9 May 2007 - 10:23
  • News Code: 104195
Total to Forge Ahead with Pars LNG

TEHRAN -- Representative of the French oil giant Total in Iran has said the Company would be pushing ahead with the Iranian Pars LNG project.

In an interview with Isna, Pierre Fabiani said, "Despite the problems we are facing regarding expenses in the liquefied natural gas project, Total is determined to press ahead."

"The hike in the costs of oil projects is a global problem," he noted.

"A refinery construction project in Kuwait has been delayed for the same reason and even the GTL project of the US giant Exxon Mobil in Qatar has been terminated due to the dramatic rise in the expenses", he added.

The official, however, said that Total, in collaboration with its partners the National Iranian Oil Company (NIOC) and the Malaysian Petronas, is seeking a solution to the problem.

Commenting on the Iranian oil ministry"s decision to extend the deadline given to Total by three months for making the Final Investment Decision (FID) on the project, he noted," We will continue our talks with the contractors of the project so as to curb expenses."

"If the final decision on the project is made during this period, the first LNG consignment will be made available to the market in 2011", he said.

Fabiani also played down the effects of political issues on the project, saying that such problems are not Total"s main concerns.

The Total official dismissed the likelihood of any sanctions on Iran"s oil industry, noting that many countries are not willing to get involved in sanctions against Iran.

In an interview last month, Fabiani sid Total is working with Iran to reduce mounting costs for a planned liquefied natural gas project and hopes to make a final decision on the investment later 2007. He made clear the cost level was the main hurdle for its planned participation in building Iran"s first LNG export terminal.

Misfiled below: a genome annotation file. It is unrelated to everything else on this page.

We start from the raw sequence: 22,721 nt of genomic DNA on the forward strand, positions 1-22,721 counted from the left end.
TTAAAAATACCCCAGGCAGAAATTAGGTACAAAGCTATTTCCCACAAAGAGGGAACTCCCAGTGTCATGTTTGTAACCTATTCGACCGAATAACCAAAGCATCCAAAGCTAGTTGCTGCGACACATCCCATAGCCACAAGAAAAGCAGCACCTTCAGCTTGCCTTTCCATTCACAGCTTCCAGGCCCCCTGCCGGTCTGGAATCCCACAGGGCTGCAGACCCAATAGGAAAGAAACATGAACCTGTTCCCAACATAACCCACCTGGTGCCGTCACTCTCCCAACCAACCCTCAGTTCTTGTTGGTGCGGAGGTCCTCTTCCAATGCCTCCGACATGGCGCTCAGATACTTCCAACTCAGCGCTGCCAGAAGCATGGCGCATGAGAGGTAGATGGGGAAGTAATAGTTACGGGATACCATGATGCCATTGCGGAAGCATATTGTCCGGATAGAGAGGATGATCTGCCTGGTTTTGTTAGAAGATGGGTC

"Of course it is a big problem ... the rest are really secondary problems," he told Reuters during an international oil and gas conference in the Iranian capital.

"We believe it could become a good project if we can solve these difficulties. The Iranians are working with us on that," Fabiani said.

Total agreed to take on the South Pars project in February 2004, with an initial start date of 2009 that has since been pushed back to 2011 after years of wrangling over terms.

Asked about the impact of the Iran"s nuclear dispute on Total"s plans, Fabiani said, "It is not easing our job, but it is not preventing (it) ... we are not in the nuclear business."

He underlined that Iran"s huge oil and gas reserves were a magnet for energy companies, despite the political risks.

Fabiani further declined to give figures but said high costs were a problem the industry faced in other countries as well. "It is not an Iranian problem, it is a world problem.

"Total will decide on whether to go ahead with the project once we have solved this cost question."

Asked whether it could happen this year, he said, "I hope so."


News Code 104195

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